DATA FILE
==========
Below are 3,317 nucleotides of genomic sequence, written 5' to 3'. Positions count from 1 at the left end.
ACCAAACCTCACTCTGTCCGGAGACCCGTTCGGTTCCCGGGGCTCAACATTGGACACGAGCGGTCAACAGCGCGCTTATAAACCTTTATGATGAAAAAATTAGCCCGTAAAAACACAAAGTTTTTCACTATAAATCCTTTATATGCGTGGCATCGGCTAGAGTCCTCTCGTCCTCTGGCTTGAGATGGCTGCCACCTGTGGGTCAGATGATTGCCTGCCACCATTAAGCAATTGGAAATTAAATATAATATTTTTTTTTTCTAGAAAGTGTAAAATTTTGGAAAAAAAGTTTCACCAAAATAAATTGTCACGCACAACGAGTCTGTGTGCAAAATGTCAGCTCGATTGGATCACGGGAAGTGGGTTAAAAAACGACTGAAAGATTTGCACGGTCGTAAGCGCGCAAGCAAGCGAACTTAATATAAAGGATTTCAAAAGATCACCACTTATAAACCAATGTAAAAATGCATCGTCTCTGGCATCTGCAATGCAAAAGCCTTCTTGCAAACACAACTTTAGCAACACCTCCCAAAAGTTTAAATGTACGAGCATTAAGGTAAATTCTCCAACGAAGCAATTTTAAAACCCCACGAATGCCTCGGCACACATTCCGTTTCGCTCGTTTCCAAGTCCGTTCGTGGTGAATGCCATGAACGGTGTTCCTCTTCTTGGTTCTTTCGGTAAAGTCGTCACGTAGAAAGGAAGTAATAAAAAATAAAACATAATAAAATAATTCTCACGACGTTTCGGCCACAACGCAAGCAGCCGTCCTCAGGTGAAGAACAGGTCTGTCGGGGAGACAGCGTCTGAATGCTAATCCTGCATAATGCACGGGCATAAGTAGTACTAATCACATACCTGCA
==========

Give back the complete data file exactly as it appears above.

Below are 3,317 nucleotides of genomic sequence, written 5' to 3'. Positions count from 1 at the left end.
ACCAAACCTCACTCTGTCCGGAGACCCGTTCGGTTCCCGGGGCTCAACATTGGACACGAGCGGTCAACAGCGCGCTTATAAACCTTTATGATGAAAAAATTAGCCCGTAAAAACACAAAGTTTTTCACTATAAATCCTTTATATGCGTGGCATCGGCTAGAGTCCTCTCGTCCTCTGGCTTGAGATGGCTGCCACCTGTGGGTCAGATGATTGCCTGCCACCATTAAGCAATTGGAAATTAAATATAATATTTTTTTTTTCTAGAAAGTGTAAAATTTTGGAAAAAAAGTTTCACCAAAATAAATTGTCACGCACAACGAGTCTGTGTGCAAAATGTCAGCTCGATTGGATCACGGGAAGTGGGTTAAAAAACGACTGAAAGATTTGCACGGTCGTAAGCGCGCAAGCAAGCGAACTTAATATAAAGGATTTCAAAAGATCACCACTTATAAACCAATGTAAAAATGCATCGTCTCTGGCATCTGCAATGCAAAAGCCTTCTTGCAAACACAACTTTAGCAACACCTCCCAAAAGTTTAAATGTACGAGCATTAAGGTAAATTCTCCAACGAAGCAATTTTAAAACCCCACGAATGCCTCGGCACACATTCCGTTTCGCTCGTTTCCAAGTCCGTTCGTGGTGAATGCCATGAACGGTGTTCCTCTTCTTGGTTCTTTCGGTAAAGTCGTCACGTAGAAAGGAAGTAATAAAAAATAAAACATAATAAAATAATTCTCACGACGTTTCGGCCACAACGCAAGCAGCCGTCCTCAGGTGAAGAACAGGTCTGTCGGGGAGACAGCGTCTGAATGCTAATCCTGCATAATGCACGGGCATAAGTAGTACTAATCACATACCTGCA